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IIRC, Maslowski's projection for an effectively ice-free state around 2016 (2013-19) was in a May 2006 presentation (to the AMS? the link I had is now stale) and therefore was not in reaction to the 2007 melt, or even the 2006. Subsequent media reports are mostly asking whether the projections are on track or not. It's perfectly human to be impatient to see the results come in, I'm certainly prone to that myself. Every crash makes such predictions seem prescient, every rebound, panicky. Objectively, two of the seven candidate minima are now known. There's plenty of time to have at least one more crash and rebound before October 2019 is over. Even if one suspects the projection will fail (I don't - I simply don't know which way it will go), scientifically, one shouldn't declare it failed until the results are in.
Great report, Neven, thanks for putting so much energy into covering all these topics. Maybe it's worth linking this post from the "Best of Blog" sidebar for all the useful links it contains? I'll definitely have to keep dipping back in over the summer. Is anyone else impatient to see what the rest of this decade will bring? :-)
Toggle Commented Apr 28, 2015 on EGU2015, my impressions at Arctic Sea Ice
Excellent map, Wipneus, deserving of a prominent home on the long-term graphs page. Many thanks for all the hard work behind it. Bfraser The paper said "increased area" and crandles demonstrated "near-constant volume". I bet both are correct. Seconded.
Toggle Commented Jan 16, 2013 on PIOMAS January 2013 at Arctic Sea Ice
Hi Neven, welcome back. Hope you had a good break. And of course, the IMS sea ice extent graph, that has also reached a record low (again, meaningless, as this product is for navigational purposes and ship safety, and not climate research). I wouldn't go quite as far as meaningless. I know it's not as good a proxy for the heat content as, say, the area is; but only in the same way that area is not as good a proxy as volume. And it documents an important regional effect of the changing climate: the Arctic is more open to navigation than ever on record. The political, commercial, and resource-extraction implications are just beginning.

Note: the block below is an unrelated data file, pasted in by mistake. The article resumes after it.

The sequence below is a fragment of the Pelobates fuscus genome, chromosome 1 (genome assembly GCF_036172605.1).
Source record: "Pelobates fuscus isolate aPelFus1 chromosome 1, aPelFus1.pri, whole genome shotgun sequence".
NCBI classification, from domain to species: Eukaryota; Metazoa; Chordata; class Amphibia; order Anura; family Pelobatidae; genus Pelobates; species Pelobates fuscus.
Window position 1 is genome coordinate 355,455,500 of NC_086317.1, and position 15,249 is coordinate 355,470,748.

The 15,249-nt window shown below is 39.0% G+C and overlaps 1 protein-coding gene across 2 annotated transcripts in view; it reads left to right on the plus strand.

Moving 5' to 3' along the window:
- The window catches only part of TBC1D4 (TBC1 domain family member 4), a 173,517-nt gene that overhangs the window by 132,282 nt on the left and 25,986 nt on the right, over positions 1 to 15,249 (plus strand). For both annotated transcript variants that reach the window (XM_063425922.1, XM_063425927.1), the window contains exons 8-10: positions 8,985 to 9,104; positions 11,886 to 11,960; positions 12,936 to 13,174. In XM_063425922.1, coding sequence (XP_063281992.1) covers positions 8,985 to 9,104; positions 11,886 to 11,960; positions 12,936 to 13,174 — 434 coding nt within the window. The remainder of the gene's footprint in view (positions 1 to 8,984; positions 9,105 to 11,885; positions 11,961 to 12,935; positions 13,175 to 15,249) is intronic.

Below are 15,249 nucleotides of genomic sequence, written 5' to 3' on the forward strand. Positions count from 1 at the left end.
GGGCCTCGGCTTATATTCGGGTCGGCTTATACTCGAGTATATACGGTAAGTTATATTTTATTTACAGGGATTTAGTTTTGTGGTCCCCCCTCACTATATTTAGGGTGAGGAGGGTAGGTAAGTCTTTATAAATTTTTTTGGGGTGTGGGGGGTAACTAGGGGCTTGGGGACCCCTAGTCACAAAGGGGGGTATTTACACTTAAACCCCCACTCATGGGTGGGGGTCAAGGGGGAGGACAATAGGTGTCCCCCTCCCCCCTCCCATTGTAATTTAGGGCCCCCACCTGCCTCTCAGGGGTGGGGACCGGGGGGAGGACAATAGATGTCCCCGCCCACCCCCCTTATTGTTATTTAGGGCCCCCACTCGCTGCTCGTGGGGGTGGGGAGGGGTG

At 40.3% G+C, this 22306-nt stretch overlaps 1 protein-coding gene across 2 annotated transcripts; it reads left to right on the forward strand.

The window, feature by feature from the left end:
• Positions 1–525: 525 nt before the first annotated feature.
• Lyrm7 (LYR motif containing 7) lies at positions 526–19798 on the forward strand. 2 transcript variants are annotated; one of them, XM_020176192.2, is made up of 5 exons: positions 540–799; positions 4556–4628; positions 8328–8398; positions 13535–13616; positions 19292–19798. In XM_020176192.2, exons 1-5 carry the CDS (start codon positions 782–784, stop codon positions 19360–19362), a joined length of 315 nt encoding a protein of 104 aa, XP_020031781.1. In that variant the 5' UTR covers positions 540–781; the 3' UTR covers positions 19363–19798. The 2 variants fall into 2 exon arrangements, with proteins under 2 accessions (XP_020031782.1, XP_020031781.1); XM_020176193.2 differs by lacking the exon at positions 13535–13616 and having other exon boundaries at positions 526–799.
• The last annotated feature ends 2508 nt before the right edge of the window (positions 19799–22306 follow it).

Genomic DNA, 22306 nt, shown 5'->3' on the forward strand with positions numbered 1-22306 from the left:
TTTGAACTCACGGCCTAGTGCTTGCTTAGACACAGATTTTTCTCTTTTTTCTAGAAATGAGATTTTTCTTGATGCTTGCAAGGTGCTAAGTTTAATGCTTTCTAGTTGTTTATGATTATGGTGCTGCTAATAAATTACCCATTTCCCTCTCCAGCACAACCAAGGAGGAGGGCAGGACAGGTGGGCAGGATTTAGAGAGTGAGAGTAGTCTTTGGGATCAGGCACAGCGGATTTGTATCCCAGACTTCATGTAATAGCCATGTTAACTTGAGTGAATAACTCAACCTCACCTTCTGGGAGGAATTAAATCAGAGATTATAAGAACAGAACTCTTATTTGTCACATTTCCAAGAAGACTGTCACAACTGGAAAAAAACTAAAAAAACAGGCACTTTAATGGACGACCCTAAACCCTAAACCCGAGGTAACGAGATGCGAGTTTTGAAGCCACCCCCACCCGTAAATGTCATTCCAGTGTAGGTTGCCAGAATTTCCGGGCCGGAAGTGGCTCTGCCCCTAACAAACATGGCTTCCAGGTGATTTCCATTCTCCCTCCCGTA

Really good post, especially the discussion section. time was limited and there may well be better schemes With none of the approaches able to rule out a summer melt-out in the next few years, time is rather limited for all forecast attempts. No doubt the best hindcast will come from a physical model, but the statistical answers are available here and now. So, thanks for a brave, reasoned contribution and post.
Toggle Commented Jul 11, 2012 on July SEARCH Contribution at Arctic Sea Ice
Phil, There's a white + in a small blue background at the top-right corner of the map image. Click to expand a choice of map styles. Good luck.
Thanks. I remembered the question and discussion, but not the answer!